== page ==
Critical Reasoning Question 2
In recent years, attacks by Dobermans on small children have risen dramatically. Last year saw 35 such attacks in the continental United States alone, an increase of almost 21% over the previous year’s total. Clearly, then, it is unsafe to keep dogs as pets if one has small children in the house.
The argument above depends upon which of the following assumptions?
A. No reasonable justification for these attacks by Dobermans on small children has been discovered.
B. Other household pets, such as cats, don’t display the same violent tendencies that dogs do.
C. The number of attacks by Dobermans on small children will continue to rise in the coming years.
D. A large percentage of the attacks by Dobermans on small children could have been prevented by proper training.
E. The behavior toward small children exhibited by Dobermans is representative of dogs in general.
The correct answer is E.
The evidence discusses attacks by Dobermans, but the conclusion is that the dogs-any dogs- are unsafe around little kids. This makes sense only if we assume (E): that Dobermans, in their behavior toward little kids, are generally representative of dogs. A good way of checking assumptions is to see what happens if we take their opposite: if the opposite of a statement weakens the argument, then that statement is assumed; if it doesn’t, it’s not. Here, if Dobermans’ behavior toward small children isn’t typical of dogs, the argument falls apart.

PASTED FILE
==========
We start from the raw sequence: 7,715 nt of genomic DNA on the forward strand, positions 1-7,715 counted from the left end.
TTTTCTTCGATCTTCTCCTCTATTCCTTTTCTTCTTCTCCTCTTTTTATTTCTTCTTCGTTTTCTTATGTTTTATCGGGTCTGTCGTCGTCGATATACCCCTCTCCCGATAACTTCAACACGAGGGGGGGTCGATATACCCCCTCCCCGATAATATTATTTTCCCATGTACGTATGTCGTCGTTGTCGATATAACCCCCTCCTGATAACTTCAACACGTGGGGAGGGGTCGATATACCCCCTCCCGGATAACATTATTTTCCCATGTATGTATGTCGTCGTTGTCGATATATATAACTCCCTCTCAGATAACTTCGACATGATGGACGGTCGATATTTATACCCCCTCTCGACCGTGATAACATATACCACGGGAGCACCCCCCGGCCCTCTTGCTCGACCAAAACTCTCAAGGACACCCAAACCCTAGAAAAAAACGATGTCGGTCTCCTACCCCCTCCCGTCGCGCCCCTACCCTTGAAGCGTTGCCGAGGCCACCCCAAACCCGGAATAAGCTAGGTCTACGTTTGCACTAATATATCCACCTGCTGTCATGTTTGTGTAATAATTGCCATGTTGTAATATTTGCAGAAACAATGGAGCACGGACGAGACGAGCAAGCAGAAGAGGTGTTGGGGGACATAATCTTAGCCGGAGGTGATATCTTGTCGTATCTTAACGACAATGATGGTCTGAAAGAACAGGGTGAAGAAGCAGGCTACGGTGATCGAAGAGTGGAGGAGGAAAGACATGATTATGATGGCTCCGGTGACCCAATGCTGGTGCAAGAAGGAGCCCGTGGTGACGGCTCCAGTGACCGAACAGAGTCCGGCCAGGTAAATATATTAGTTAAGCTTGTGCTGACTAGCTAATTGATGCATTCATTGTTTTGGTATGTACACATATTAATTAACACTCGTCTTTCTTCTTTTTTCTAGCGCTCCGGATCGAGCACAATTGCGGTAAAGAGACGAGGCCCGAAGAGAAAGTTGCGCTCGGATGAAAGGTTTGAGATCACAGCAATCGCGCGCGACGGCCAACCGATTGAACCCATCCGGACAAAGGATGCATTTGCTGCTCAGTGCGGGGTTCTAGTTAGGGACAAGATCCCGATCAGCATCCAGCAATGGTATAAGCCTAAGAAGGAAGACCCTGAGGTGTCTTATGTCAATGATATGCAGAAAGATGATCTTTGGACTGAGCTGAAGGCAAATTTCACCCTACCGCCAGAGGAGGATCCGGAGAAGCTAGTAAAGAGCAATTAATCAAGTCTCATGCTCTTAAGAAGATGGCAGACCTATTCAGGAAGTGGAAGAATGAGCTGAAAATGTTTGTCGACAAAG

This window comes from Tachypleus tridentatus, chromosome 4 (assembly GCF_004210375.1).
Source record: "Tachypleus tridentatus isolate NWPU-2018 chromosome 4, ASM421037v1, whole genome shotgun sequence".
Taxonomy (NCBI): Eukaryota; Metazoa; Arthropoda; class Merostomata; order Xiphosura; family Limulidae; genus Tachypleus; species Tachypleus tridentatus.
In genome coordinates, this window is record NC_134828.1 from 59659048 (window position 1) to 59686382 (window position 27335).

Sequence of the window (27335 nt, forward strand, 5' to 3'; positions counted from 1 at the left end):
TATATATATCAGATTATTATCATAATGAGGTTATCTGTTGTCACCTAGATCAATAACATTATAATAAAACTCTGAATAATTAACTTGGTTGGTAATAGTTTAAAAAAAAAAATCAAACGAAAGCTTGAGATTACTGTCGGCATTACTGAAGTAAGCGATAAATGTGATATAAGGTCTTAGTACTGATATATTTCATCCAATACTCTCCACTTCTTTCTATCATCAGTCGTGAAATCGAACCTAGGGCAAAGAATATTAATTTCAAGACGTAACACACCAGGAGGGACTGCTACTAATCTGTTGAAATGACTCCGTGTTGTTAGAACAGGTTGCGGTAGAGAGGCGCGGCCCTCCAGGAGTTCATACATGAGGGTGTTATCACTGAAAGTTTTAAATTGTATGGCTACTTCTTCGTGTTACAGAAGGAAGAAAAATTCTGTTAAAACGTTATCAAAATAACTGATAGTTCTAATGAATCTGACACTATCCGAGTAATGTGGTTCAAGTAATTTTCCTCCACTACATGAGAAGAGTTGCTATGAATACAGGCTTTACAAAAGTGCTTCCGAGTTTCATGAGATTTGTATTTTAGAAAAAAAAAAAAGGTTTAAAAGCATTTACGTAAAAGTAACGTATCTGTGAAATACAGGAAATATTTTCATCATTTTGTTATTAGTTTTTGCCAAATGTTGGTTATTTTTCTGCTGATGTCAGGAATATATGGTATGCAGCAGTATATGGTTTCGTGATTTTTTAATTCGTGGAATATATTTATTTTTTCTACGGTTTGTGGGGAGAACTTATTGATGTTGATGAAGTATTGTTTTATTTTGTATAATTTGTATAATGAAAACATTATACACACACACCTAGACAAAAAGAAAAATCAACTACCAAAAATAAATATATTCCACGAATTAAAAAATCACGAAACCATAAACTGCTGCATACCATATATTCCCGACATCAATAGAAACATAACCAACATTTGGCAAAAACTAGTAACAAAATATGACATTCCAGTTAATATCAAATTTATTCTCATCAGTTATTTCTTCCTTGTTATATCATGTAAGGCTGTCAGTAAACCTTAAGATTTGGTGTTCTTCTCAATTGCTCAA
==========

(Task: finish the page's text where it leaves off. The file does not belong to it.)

(A), whether the attacks were justified, is beside the point. Even if the kids were pulling the dogs’ tails, the author’s point that the dogs aren’t safe still holds. Other pets are beyond the scope, so (B)’s out. As for (C), the argument doesn’t deal with the future, so the author needn’t assume anything about it. And it certainly wouldn’t weaken the argument if, contrary to (D), many of the attack could not have been prevented, so (D)’s not assumed.